The robust pace of earnings growth points to favourable long-term prospects for the eurozone. But strong global demand has led to unexpected supply chain problems for smaller industrials.
The turbulence caused by the American subprime mortgage market and the significant widening of credit spreads has buffeted European equity markets over recent weeks. However, although markets could well see further volatility over the coming weeks, the longer-term prospects remain favourable.
One reason we are maintaining a positive stance is the healthy pace of corporate earnings growth. The second quarter reporting season was generally well received by investors, despite more upsets than in previous quarters. With hindsight, this was not too surprising given that analysts’ expectations for second-quarter earnings were high. What was surprising, however, was that some of the earnings disappointments were in the industrials sector, as this area is a beneficiary of the strong global economic climate.
The problems were not attributable to weaker sales growth but to companies struggling to contain their input costs or manage their pace of expansion. And while admittedly some companies have found it harder to sustain their sales momentum in America, the impact has been mitigated by strong sales growth in Asia, Europe and the Middle East, where demand remains strong. Overall, we forecast European earnings growth of 8.0% for 2007, followed by an easing to 6.0% in 2008.
Such has been the strength of global demand for industrial products that some European manufacturers have had difficulty in securing adequate supplies of components. Consequently, some of the recent earnings disappointments have been among small and medium-sized industrials that lack the market strength to compete with the demands and the financial muscle of larger operators for the materials they need.
Moreover, some company management teams have not been sufficiently experienced to manage the rise in demand for their products. It is more important to have confidence in the company’s management and its ability to operate successfully in the supply chain. Many companies are increasing their capital expenditure and it is imperative to look carefully at the major beneficiaries of this spending.
It is crucial to be invested in well-managed companies operating from a position of strength in terms of their relationships with their customers and suppliers. The latter relationship is particularly important given the upward pressures on many input costs and the emergence of bottlenecks in the supply of components.
Corporate pricing power based on a strong market position is key in the present environment. The most attractive areas are those that are still at the beginning of their growth phases, such as power generation and oil services. The latter companies are well placed to expand their sales and earnings as the pace of oil exploration continues to grow. Overall, it is best to favour industrial companies that can retain their pricing power and avoid those where it is only transitory.
At country level, German stocks were hit particularly hard by the recent market turbulence as concerns over a possible credit crunch caused higher beta markets to fall.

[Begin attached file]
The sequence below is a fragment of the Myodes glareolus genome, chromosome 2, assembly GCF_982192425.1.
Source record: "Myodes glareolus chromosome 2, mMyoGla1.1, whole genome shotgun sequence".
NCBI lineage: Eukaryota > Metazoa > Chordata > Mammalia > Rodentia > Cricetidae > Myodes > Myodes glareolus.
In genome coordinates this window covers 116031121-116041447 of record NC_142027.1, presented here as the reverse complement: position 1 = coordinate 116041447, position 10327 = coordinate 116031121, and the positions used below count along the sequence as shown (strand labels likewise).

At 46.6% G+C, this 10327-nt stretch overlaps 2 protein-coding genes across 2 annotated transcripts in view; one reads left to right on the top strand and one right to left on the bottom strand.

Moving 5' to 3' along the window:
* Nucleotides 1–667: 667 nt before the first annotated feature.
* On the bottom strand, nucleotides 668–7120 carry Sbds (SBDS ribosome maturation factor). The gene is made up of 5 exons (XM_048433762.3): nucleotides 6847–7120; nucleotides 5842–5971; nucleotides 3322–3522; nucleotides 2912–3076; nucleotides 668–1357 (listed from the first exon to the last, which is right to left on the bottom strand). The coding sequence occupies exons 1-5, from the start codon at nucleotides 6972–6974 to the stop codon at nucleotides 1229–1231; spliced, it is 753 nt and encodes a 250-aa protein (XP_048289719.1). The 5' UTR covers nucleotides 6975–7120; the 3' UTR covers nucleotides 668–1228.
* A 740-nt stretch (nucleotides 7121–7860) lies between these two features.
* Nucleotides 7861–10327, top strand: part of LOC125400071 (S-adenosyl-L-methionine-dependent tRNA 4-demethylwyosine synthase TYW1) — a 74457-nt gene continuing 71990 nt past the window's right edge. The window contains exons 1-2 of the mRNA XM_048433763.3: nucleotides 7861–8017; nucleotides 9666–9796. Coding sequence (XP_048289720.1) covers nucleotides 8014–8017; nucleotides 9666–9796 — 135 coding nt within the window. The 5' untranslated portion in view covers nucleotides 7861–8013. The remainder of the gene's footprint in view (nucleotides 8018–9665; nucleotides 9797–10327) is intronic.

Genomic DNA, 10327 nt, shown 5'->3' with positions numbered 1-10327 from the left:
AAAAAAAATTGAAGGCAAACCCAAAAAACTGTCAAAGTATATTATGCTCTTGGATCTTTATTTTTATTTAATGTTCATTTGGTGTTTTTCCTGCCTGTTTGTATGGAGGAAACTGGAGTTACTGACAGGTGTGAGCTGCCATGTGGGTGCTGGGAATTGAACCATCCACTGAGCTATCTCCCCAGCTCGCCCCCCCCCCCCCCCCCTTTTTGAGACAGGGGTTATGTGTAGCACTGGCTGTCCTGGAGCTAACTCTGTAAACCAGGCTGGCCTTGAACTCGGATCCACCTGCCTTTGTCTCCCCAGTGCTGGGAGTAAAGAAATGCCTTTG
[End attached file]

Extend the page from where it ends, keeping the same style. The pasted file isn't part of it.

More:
From an economic standpoint, the outlook for European equity markets continues to be positive. Economic growth within the eurozone is now better balanced, and while Spain and Ireland are seeing slower activity because of weaker property markets, growth in the core economies has improved.
We are forecasting GDP growth of 2.75% for the eurozone in 2007, followed by a modest slowing to 2.5% in 2008. This compares with growth of just 1.5% in 2005.
Against the brighter growth outlook and the risk of increased inflationary pressures, the European Central Bank (ECB) is likely to remain in tightening mode. However, there are signs that political pressure could increase, especially if the euro strengthens further against the dollar in the faceof any marked weakening of the American economy.
While robust earnings growth should help to underpin European equities, markets will find it difficult to make sustained progress while the present uncertainties persist. In the short term, investors will continue to focus their attention on America, where the problems in the housing market could significantly dampen retail spending (American consumers account for 20% of global consumption).
Additionally, the widening of credit spreads is likely to have implications for the strength of corporate activity, which has been a key factor fuelling the rise in equity markets. Although mergers and acquisitions activity is unlikely to evaporate, highly leveraged deals will become less attractive and more difficult to finance. This could prove a positive for well-capitalised European companies, which will see reduced competition from private equity firms for attractive acquisitions.
Finally, at current levels European equities continue to look attractively valued, with markets trading on a prospective price/earnings multiple (P/E) of about 13.3 for 2008. This looks favourable both from a global perspective and by historical comparison. Over the past 10 years the average forward P/E has been about 18.